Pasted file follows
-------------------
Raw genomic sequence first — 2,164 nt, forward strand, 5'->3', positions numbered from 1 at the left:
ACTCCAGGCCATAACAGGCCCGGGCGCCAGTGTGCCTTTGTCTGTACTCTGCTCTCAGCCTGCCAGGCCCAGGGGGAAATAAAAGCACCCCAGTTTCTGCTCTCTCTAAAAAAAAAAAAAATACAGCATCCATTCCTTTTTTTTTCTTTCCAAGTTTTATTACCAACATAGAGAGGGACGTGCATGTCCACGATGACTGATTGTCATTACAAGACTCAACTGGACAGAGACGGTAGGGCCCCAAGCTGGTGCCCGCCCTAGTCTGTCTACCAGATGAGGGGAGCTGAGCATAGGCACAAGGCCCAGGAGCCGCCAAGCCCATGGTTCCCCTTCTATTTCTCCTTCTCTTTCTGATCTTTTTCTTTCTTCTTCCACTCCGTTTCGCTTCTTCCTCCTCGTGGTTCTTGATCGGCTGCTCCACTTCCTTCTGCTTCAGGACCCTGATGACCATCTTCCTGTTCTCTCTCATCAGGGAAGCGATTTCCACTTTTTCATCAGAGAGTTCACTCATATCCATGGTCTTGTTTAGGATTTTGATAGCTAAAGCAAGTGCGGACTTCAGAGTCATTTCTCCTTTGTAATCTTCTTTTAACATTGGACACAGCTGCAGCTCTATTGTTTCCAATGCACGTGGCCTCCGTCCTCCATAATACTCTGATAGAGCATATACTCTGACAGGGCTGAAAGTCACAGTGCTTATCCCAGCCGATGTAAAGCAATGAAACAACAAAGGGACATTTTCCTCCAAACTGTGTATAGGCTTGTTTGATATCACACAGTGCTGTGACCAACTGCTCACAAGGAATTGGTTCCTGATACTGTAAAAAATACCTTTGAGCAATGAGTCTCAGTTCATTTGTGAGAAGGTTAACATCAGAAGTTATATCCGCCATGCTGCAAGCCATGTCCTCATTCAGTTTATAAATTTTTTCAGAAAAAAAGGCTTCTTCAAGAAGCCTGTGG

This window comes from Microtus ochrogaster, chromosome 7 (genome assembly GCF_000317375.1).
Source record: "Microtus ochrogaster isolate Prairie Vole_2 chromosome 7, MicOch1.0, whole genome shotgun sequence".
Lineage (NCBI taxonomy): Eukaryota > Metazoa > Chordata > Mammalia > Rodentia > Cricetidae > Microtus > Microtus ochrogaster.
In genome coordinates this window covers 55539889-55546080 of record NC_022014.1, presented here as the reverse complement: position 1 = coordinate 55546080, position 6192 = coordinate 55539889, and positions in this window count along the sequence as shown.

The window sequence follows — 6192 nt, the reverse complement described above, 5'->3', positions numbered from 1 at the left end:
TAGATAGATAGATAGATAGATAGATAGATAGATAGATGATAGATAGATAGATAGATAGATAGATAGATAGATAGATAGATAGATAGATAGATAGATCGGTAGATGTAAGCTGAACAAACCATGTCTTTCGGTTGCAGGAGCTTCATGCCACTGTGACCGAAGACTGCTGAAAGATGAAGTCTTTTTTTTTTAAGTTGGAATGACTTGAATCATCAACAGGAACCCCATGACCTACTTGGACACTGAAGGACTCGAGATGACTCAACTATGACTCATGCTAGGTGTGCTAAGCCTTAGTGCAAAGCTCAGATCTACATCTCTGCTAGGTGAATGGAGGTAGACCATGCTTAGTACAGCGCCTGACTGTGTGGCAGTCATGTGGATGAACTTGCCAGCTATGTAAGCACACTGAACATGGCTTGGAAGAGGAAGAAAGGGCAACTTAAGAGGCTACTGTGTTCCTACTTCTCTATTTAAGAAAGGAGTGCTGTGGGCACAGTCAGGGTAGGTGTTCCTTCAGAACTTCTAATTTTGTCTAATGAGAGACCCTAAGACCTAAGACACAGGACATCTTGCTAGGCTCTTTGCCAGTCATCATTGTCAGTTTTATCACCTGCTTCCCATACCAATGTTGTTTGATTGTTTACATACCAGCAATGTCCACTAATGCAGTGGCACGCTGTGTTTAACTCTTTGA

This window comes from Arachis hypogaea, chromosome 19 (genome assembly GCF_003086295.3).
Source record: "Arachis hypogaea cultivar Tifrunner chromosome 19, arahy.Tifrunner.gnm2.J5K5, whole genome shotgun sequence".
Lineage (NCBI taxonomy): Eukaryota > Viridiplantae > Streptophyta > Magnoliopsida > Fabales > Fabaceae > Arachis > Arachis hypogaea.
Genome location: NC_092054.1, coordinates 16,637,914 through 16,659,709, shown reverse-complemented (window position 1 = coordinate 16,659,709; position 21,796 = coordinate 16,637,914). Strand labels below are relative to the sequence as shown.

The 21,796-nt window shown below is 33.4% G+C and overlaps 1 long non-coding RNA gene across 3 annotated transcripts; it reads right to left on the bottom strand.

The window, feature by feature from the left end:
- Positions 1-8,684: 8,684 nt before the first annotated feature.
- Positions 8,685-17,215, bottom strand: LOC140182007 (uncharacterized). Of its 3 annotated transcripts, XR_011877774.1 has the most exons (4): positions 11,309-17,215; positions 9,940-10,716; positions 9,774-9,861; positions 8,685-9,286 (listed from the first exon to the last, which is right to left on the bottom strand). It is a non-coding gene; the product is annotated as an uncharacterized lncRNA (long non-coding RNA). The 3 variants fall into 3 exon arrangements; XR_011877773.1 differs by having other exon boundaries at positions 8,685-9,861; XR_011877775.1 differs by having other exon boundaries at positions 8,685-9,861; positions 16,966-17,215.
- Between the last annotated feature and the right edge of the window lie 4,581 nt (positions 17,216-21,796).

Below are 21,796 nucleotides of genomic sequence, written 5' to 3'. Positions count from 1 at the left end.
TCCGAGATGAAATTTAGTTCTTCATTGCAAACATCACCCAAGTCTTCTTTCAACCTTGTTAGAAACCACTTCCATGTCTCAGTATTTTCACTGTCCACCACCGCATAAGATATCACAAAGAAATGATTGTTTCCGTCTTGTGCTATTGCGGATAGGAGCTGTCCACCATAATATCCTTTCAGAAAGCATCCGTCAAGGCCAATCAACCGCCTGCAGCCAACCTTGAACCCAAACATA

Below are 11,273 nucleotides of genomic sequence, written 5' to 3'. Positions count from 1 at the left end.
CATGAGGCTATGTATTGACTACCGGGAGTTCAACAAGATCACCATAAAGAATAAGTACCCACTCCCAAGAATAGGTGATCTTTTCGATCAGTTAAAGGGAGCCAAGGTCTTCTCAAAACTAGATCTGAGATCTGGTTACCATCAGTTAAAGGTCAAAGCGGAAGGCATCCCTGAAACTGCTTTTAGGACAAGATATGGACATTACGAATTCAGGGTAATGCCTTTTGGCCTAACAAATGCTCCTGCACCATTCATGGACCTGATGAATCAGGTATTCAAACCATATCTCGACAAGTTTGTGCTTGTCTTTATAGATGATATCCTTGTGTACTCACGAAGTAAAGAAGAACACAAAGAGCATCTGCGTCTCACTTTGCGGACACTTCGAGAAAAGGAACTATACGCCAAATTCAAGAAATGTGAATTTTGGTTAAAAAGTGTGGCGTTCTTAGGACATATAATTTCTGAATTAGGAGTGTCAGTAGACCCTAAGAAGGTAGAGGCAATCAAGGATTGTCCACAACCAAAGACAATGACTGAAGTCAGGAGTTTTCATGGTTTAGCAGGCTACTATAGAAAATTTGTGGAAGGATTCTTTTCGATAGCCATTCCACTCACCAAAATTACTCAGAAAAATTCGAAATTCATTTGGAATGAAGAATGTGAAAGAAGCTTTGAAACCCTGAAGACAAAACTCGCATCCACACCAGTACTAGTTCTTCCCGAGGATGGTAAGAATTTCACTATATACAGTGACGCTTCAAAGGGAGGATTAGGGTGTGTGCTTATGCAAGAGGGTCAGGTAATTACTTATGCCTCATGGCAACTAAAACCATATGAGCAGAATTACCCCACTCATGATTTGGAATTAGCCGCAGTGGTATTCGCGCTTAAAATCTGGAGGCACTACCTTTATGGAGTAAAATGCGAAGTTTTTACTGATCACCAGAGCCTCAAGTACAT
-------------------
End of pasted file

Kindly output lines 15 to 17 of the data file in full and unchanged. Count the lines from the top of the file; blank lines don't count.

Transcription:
- Positions 1-8,684: 8,684 nt before the first annotated feature.
- Positions 8,685-17,215, bottom strand: LOC140182007 (uncharacterized). Of its 3 annotated transcripts, XR_011877774.1 has the most exons (4): positions 11,309-17,215; positions 9,940-10,716; positions 9,774-9,861; positions 8,685-9,286 (listed from the first exon to the last, which is right to left on the bottom strand). It is a non-coding gene; the product is annotated as an uncharacterized lncRNA (long non-coding RNA). The 3 variants fall into 3 exon arrangements; XR_011877773.1 differs by having other exon boundaries at positions 8,685-9,861; XR_011877775.1 differs by having other exon boundaries at positions 8,685-9,861; positions 16,966-17,215.
- Between the last annotated feature and the right edge of the window lie 4,581 nt (positions 17,216-21,796).